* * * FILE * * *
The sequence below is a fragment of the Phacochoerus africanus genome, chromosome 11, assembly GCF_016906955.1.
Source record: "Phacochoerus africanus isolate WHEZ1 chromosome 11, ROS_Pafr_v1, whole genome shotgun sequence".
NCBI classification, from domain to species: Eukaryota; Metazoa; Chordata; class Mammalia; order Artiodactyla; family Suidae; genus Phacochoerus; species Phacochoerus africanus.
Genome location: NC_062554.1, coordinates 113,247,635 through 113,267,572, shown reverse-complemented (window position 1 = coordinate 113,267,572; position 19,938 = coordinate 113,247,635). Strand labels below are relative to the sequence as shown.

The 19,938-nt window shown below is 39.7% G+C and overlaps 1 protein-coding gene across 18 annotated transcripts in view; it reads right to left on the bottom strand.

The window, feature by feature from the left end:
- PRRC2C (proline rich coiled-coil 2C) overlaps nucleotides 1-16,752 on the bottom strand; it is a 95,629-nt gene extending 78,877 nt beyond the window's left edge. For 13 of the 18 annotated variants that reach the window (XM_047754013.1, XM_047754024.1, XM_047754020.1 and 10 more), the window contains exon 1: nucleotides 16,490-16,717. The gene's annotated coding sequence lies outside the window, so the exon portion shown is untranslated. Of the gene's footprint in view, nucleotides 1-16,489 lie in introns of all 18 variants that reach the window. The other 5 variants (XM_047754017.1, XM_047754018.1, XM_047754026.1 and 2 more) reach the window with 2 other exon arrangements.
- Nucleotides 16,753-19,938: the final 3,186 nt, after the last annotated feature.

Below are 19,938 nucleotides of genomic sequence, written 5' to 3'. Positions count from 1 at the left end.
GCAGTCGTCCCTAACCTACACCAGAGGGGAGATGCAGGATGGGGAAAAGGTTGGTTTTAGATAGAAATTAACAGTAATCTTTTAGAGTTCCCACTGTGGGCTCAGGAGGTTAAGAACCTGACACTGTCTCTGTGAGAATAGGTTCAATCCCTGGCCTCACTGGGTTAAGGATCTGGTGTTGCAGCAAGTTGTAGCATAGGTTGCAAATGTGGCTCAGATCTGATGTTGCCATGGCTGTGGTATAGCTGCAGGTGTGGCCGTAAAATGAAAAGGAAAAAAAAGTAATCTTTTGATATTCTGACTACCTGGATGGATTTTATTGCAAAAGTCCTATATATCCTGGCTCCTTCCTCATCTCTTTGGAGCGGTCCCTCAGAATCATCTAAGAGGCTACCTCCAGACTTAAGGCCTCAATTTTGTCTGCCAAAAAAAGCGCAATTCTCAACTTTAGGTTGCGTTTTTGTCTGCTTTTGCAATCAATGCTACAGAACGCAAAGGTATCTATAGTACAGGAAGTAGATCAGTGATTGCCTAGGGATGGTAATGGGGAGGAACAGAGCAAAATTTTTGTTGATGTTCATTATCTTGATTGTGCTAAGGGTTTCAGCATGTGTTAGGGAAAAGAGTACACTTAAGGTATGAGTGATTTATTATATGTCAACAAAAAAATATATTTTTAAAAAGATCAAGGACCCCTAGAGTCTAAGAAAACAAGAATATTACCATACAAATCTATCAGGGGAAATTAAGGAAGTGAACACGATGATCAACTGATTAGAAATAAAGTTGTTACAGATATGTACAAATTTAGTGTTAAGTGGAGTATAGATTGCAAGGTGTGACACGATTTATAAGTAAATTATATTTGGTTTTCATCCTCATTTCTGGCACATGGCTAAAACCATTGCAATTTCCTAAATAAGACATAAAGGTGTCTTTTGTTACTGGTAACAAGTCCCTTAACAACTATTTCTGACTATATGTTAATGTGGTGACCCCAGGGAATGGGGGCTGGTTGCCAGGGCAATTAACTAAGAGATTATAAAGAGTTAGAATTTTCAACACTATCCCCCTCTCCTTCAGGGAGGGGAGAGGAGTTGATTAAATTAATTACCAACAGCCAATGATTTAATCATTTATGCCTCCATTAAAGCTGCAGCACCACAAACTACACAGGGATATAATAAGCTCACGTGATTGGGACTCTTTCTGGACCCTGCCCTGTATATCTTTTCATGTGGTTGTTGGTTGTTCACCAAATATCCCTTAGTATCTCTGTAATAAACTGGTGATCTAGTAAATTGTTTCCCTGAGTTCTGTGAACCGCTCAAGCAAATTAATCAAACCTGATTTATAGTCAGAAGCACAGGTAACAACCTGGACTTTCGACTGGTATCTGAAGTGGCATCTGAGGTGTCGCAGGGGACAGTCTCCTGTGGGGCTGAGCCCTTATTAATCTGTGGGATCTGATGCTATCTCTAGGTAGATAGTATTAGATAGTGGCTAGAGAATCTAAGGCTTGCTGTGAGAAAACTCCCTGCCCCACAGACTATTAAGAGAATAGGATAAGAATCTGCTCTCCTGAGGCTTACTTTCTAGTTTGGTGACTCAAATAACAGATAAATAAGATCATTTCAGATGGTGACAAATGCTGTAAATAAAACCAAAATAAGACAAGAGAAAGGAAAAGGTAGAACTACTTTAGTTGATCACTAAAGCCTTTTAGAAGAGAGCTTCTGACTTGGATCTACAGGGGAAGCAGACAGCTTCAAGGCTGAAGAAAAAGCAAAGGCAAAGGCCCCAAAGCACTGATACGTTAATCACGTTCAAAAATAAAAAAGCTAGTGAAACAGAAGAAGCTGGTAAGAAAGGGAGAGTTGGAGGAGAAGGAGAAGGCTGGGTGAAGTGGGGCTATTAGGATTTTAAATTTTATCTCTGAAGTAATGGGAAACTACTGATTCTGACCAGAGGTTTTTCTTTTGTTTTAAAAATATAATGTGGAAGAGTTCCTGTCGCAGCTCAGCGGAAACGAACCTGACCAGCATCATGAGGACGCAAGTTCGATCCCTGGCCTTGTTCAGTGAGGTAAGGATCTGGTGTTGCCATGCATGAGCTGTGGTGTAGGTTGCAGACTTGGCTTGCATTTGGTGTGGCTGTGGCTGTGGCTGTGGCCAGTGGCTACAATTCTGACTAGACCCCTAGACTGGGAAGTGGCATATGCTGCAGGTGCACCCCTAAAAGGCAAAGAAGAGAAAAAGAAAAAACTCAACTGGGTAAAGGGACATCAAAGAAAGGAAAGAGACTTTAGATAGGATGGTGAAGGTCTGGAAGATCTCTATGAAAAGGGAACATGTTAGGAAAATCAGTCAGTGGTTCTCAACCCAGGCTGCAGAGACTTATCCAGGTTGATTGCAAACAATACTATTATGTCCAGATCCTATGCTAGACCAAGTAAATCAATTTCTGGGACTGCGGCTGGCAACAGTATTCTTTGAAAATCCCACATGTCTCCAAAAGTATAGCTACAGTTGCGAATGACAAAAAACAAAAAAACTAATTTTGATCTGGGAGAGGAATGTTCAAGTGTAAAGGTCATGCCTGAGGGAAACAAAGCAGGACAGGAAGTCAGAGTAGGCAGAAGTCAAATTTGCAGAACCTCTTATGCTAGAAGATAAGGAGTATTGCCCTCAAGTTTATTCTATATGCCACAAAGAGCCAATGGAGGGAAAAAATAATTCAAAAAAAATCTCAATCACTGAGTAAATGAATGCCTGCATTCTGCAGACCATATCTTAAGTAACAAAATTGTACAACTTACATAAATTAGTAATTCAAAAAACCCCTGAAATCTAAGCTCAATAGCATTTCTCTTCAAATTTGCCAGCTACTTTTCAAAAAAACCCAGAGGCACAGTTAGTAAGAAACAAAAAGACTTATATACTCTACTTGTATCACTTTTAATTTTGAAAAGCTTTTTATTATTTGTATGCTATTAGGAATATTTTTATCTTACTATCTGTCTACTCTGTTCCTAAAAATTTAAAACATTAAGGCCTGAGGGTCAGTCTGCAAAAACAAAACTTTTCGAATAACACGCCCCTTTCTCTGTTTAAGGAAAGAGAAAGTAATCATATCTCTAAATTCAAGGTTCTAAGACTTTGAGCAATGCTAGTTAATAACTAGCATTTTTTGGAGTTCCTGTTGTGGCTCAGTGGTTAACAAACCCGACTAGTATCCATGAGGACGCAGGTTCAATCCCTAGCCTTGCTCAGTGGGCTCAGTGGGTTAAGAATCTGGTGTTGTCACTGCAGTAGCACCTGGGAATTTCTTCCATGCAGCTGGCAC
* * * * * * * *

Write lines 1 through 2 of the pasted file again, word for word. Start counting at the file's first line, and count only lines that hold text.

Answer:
The sequence below is a fragment of the Phacochoerus africanus genome, chromosome 11, assembly GCF_016906955.1.
Source record: "Phacochoerus africanus isolate WHEZ1 chromosome 11, ROS_Pafr_v1, whole genome shotgun sequence".